Tuesday, July 12, 2016


I couldn't keep this bottled up any longer. Just this last Saturday a female preacher, and I hear assistant pastor of one of the Redeemed Christian Church of God, RCCG parish in Abuja, by name Eunice Elisha was murdered while doing her usual early morning preaching near her abode. This just a few weeks after a septuagenarian Christian woman (also a pastor's wife) from the southeast was murdered for blasphemy in Kano, followed by the escape from death by the whiskers of a young man in Kaduna for eating during the "Holy" month of Ramadan, even though he isn't a Muslim, and before all of that, the beheading of another Christian man in Niger State for blasphemy, which only came to light after the Kano story, meaning that there are many of such stories of religious intolerance in the north, that hardly comes to light, until one in a major city occurs and people begin to recount experiences in other places.

And as usual, the police have swooped in to arrest the so called perpetrators of the act. An imam whom we are told asked some boys to "chase" the woman away, but apparently ended up killing her. These suspects supposedly now in police custody weren't named, just like those arrested in the case in Kano and Kaduna. Though unlike in the past where culprits in the killings of non-Muslims in the north were simply described as a mob and never arrested (with one henchman in a notable case, rising to hold  governmental position at one time, and even went on to become a powerful emir), there are now arrests made.

Unfortunately, beyond that nothing else seem to happen by way of bringing perpetrators to book following these gruesome killings. Not even the visit of the wife of the Vice President to the widower in this case is sure to change the status quo. No date will be set in court, no human Rights activists pressuring government, even the Christian Association of Nigeria, CAN besides issuing a terse statement will go to sleep, and the Muslim ummah? I even read Facebook comments of Muslims who claimed Eunice was intolerant of Muslims in trying to convert them to  Christianity by preaching daily early in the morning in that vicinity, hence an infidel like her deserved to die the way she did. As usual I have only read of just one moderate Muslim on Facebook who condemned the dastardly act, while the Muslim umbrella bodies, as well as a government many suspect of harboring plans to islamize Nigeria have yet to release a  statement, even when the murder happened at its doorstep. If you thought that was because just a single human being was involved, then what would you say about the genocidal killings in Benue State (as recent as last week in Logo and Ukum Local Government Areas of the state with more than eighty dead), and other states in view of Fulani cattle and herdsmen, which the President Buhari-led federal government is yet to react to, amongst several, but quick to send condolences to Saudi Arabia over the suicide attacks in Medina last week, even appealing to warring factions in South Sudan to let peace reign while ignoring the smoldering embers in his backyard.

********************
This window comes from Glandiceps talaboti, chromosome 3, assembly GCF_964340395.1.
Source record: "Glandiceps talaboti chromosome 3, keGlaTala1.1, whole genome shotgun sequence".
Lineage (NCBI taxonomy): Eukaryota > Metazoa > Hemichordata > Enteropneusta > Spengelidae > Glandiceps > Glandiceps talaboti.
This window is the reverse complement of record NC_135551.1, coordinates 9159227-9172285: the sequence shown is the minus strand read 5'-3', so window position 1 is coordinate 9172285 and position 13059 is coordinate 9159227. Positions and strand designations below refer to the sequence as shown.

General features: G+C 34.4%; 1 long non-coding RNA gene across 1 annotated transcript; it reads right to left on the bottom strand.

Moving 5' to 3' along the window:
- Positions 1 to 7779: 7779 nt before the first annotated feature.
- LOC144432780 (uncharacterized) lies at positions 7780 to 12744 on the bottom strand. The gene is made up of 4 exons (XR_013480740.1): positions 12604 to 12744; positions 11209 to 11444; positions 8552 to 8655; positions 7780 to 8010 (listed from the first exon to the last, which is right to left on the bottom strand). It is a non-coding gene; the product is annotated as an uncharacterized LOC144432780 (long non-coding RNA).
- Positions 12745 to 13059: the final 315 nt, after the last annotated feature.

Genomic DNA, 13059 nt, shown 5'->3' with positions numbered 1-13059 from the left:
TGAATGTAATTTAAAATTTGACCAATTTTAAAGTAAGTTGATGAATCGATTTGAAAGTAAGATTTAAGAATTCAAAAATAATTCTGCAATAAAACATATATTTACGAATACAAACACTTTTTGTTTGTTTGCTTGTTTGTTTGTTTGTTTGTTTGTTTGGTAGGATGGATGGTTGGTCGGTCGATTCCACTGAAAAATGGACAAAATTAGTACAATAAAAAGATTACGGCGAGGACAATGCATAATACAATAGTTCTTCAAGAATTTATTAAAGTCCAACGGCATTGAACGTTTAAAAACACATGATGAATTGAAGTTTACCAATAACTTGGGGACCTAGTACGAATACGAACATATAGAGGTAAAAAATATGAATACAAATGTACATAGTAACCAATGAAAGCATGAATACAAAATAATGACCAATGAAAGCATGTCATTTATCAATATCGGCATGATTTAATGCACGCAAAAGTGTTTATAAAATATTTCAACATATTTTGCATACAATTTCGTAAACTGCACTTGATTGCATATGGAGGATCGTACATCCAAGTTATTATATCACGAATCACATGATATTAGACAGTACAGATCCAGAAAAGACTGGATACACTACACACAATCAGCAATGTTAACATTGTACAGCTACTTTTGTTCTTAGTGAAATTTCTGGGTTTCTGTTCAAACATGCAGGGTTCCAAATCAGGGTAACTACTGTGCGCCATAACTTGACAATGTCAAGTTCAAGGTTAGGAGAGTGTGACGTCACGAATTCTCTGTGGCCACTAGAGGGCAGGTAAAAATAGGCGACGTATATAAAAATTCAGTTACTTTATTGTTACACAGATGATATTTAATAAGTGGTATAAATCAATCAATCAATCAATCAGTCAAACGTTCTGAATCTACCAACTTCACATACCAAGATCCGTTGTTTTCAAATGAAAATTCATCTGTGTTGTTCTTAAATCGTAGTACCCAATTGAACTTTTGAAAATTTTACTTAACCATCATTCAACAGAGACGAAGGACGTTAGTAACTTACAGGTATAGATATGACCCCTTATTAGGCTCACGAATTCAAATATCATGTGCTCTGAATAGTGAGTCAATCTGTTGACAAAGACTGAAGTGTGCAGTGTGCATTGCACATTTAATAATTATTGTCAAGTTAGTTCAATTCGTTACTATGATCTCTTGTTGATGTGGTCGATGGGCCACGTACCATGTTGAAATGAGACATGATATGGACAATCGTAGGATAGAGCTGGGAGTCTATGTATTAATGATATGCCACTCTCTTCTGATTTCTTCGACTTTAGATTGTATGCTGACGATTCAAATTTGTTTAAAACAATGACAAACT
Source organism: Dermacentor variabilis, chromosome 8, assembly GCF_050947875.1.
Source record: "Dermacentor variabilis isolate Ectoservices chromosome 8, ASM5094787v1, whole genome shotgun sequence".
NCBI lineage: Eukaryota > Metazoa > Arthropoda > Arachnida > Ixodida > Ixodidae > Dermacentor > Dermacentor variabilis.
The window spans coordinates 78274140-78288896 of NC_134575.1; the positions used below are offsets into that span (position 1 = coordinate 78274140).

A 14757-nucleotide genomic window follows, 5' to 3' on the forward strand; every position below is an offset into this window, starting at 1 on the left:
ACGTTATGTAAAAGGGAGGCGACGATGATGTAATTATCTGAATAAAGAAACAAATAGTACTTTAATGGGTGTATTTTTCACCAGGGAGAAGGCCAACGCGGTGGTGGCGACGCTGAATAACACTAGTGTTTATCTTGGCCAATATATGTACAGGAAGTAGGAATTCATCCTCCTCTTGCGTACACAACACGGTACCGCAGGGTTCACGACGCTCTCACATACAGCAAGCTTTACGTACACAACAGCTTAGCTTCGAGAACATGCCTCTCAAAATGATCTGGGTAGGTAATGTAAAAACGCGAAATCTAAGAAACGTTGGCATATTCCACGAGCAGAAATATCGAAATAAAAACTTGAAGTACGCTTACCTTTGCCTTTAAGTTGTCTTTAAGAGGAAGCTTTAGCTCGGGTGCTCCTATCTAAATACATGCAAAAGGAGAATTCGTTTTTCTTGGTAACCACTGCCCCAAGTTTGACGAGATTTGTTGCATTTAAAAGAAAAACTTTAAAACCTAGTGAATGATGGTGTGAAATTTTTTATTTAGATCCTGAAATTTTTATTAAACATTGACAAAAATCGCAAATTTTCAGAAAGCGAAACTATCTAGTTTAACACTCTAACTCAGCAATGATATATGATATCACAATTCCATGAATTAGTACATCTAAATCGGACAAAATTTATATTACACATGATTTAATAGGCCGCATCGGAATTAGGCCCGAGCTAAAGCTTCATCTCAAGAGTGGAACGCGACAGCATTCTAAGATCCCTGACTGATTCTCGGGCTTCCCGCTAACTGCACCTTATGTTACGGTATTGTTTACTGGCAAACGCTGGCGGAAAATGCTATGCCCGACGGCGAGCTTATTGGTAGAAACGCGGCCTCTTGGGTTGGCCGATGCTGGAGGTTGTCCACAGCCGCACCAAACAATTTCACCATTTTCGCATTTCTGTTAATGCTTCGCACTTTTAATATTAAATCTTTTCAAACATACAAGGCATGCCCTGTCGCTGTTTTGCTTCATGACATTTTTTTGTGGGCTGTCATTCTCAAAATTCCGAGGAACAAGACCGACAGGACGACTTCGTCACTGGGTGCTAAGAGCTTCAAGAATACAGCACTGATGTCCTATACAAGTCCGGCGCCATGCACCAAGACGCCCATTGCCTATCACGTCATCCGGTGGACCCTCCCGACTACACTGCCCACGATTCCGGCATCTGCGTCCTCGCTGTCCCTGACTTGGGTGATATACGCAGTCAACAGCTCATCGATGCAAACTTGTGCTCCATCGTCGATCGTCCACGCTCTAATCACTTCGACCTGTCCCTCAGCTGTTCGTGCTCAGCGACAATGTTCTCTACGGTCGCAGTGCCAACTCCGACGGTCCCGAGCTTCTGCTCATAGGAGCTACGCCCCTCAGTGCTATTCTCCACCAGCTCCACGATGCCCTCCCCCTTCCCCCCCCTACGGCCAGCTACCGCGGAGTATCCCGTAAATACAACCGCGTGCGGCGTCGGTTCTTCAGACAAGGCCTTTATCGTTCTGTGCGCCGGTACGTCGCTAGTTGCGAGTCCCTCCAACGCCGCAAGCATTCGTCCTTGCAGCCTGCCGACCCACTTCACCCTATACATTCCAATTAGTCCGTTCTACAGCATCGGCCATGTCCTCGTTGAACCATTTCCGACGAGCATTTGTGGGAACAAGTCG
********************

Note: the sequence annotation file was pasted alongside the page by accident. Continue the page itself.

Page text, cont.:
You know, some years back it was norm to find Muslims in northern Nigeria copy what Muslims in places like Pakistan and other places where Islam is fanatically practiced do. So, if there was a protest in such places over cartoons depicting the prophet in a supposedly "untoward" manner, or against Israel or America, fanatics in Nigeria's North take to the streets in solidarity, sometimes going to the extent of maiming and killing their Christian neighbors, even when the matter at hand has no immediate bearing on them. This copycat syndrome is what I think is at play now, as killings of non-Muslims in the north by radical Muslims reads like a newspaper cutting from anywhere in Pakistan, Bangladesh or the likes. These killings in Bangladesh for a long time had no one claiming responsibility for them, until recently when the Islamic State in Iraq and Syria, ISIS began not just to take responsibility, but to expand recruitment in that country.

That is why this particular copycat situation is a very unfortunate one for Nigeria, because though the military may on the one hand be celebrating the success it has so far recorded against Boko Haram in Nigeria's northeast, there's no guarantee that a greater than Boko Haram isn't far away from us, as the conditions which bred Maitatsine before the Bokosites remains raw and quite alive in the north, and the  lackadaisical reaction of the federal and state governments to them, coupled with the conspiracy of silence of the state owned media outlets (like the Nigerian Television  Authority, NTA that was tweeted about the Dallas Shooting of police officers two hours after it occurred, while the killings in Benue of inhabitants by Fulani Herdsmen is yet to be considered newsworthy several days after), as well as some privately owned news media organization, and citizens conspire to ensure that the cycle of radical Islamic groups continue to dog this artificial contraption that we like to call Nigeria.


- http://www.nigerianmonitor.com

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